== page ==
Spatial accuracy of aerial imagery: Why it matters06/25/2019 | Crop Production Research, Weed Issues
By Hayden Walker, ISA Analytics intern, and Peter Kyveryga, ISA Analytics Director
Farmers today are using unmanned aerial vehicle (UAV) systems, or drones, to locate trouble spots in fields. Using imagery from a drone eliminates walking a field and the imagery encompasses the entire field so areas aren’t missed.
But sometimes spatial data sent from drone imagery can be inaccurate. Spatial accuracy is necessary for:
- developing detailed stand count maps,
- identifying weeds,
- pest and disease-affected areas for targeting spraying,
- marking drainage tile locations, and
- mapping compacted or high-traffic areas.
The Iowa Soybean Association’s (ISA) Analytics team is working on a project to find out how spatially accurate or inaccurate images from different systems can be and identify ways to correct them.
Aerial images collected by airplane and UAV systems are geo-referenced: the objects on the imagery can be projected to the exact locations on the ground. However, several factors can affect the accuracy of spatial imagery. Errors may arise during the stitching of individual images to form the final product, or the accuracy of the GPS used during the imagery collection process may be off. Other factors affecting accuracy include field topography and imagery resolution (pixel size).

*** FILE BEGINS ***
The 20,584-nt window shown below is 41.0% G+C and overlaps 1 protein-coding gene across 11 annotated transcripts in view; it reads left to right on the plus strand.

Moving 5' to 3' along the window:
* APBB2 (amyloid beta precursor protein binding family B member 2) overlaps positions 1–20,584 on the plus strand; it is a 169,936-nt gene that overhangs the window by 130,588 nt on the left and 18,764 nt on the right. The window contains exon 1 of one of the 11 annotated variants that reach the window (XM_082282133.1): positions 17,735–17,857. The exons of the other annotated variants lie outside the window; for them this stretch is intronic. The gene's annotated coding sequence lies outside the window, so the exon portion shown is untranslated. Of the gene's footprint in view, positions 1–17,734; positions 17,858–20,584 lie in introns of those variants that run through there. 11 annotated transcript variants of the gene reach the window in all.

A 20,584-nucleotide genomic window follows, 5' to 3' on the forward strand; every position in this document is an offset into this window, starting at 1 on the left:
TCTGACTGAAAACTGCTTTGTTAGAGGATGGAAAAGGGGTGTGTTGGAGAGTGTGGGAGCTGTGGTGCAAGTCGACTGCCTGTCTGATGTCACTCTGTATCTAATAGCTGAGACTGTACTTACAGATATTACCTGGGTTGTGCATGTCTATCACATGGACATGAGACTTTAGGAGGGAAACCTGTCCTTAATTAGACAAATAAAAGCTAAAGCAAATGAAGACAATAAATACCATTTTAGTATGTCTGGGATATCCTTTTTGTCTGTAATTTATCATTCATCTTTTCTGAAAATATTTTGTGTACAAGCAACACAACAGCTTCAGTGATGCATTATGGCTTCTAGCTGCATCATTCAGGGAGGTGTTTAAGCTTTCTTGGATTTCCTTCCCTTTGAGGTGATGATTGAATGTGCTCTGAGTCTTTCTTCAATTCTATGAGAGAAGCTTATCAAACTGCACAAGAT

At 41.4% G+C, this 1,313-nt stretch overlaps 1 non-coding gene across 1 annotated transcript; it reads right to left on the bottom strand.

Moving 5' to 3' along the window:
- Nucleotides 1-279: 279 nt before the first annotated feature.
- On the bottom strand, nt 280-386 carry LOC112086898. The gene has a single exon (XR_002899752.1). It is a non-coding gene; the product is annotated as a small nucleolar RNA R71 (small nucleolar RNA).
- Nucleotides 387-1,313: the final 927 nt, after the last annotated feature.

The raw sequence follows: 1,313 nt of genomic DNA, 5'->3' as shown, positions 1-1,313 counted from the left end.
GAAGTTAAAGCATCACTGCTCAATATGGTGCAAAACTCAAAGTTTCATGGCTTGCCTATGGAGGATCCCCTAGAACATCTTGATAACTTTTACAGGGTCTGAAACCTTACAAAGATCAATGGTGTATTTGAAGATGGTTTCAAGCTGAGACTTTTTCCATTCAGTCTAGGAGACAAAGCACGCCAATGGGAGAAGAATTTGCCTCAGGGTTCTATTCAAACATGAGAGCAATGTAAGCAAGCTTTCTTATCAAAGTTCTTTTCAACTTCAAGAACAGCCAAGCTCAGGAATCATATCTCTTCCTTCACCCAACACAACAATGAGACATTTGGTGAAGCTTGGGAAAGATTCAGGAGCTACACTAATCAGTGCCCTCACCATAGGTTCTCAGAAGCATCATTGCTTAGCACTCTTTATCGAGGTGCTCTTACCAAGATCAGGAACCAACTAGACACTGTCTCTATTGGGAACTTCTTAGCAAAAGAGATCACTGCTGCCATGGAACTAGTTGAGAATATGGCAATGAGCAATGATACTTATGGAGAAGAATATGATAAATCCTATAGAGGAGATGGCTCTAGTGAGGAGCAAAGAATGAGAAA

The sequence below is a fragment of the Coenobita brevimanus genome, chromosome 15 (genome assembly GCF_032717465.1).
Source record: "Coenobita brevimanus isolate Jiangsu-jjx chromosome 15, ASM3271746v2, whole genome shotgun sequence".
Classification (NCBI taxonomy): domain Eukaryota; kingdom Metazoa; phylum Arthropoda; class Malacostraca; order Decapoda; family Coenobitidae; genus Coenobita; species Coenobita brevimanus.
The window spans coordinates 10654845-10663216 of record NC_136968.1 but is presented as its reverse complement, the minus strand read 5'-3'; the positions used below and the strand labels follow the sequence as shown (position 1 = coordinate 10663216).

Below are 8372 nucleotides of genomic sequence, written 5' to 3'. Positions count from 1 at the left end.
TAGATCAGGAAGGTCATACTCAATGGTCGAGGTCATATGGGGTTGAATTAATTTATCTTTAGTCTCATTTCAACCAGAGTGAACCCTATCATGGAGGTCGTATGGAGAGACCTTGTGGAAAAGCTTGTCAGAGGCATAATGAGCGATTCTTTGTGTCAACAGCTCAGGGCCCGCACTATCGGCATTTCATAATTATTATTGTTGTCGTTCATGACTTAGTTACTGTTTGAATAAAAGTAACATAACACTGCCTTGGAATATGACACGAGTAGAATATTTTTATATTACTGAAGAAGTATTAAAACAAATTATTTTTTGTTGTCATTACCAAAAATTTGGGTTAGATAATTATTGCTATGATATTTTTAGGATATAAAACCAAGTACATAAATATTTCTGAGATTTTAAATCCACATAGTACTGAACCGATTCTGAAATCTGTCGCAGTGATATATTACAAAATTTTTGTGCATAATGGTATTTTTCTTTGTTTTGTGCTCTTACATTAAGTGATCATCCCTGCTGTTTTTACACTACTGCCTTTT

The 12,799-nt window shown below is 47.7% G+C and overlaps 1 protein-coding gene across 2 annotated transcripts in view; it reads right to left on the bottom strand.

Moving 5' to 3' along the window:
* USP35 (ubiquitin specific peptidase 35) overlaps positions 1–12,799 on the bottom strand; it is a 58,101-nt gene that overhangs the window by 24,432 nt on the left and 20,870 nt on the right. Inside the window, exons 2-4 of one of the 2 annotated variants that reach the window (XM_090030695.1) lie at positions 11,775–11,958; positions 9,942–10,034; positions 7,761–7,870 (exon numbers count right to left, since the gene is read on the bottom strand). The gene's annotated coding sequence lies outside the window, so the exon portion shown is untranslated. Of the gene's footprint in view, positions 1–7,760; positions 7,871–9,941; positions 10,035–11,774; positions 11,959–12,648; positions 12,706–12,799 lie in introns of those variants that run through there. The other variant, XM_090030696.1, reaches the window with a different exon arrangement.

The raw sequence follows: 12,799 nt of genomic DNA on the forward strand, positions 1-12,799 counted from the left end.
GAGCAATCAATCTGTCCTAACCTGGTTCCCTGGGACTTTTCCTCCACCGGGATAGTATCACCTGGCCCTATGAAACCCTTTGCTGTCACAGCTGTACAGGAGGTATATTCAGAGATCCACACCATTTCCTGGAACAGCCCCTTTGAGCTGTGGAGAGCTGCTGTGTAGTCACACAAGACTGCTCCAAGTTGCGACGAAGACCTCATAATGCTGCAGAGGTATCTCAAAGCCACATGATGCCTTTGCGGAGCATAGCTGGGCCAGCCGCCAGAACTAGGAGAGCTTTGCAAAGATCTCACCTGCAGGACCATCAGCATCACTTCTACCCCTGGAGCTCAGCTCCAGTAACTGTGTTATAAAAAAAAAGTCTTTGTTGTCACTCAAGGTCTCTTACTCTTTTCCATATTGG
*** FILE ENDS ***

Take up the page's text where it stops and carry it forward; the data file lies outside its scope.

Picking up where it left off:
This spring, the Analytics team installed ground reference points or markers at the ISA imagery calibration site near Collins in Story County. The markers are located inside the 200-acre field and on the perimeter of the field. The ground-truth locations of the markers were determined using a Topcon GR-5 GPS unit with sub-inch accuracy.
Markers were placed on the corners of six large and six small calibration tarps of precise reflectance values in shades of dark gray to white. The tarps have been in the exact location for several years and can be used as location reference points when comparing images for location accuracy.
When comparing the ground reference points from 2019 to the corners of the calibration tarps in 2018, the team saw a shift in the imagery of approximately 24 feet, a relatively large error (Figure A). When examining the imagery collected this year, the shift was only about 4.5 feet (Figure B). These are rough estimations as the imagery resolution should also be considered. The current industry standard for imagery accuracy is about 10 feet.
The Analytics team also learned that the deviations from the controlled geo-referenced points on the ground were not in the same directions in the 2019 imagery as in the 2018 imagery (Figure B), indicating that the errors are not systematic but likely a result of adjustment made during the imagery stitching process or random errors.
Controlled markers aren’t readily available for farmers so other methods will be needed to check spatial accuracy of aerial imagery. When comparing field images for location accuracy, farmers can use other spatial sources such as road or topographic maps, satellite or historical imagery and overlay them with the current images. As farmers collect their own imagery, they should consider these important elements of spatial accuracy for best results.
Contact Peter Kyveryga at email@example.com.
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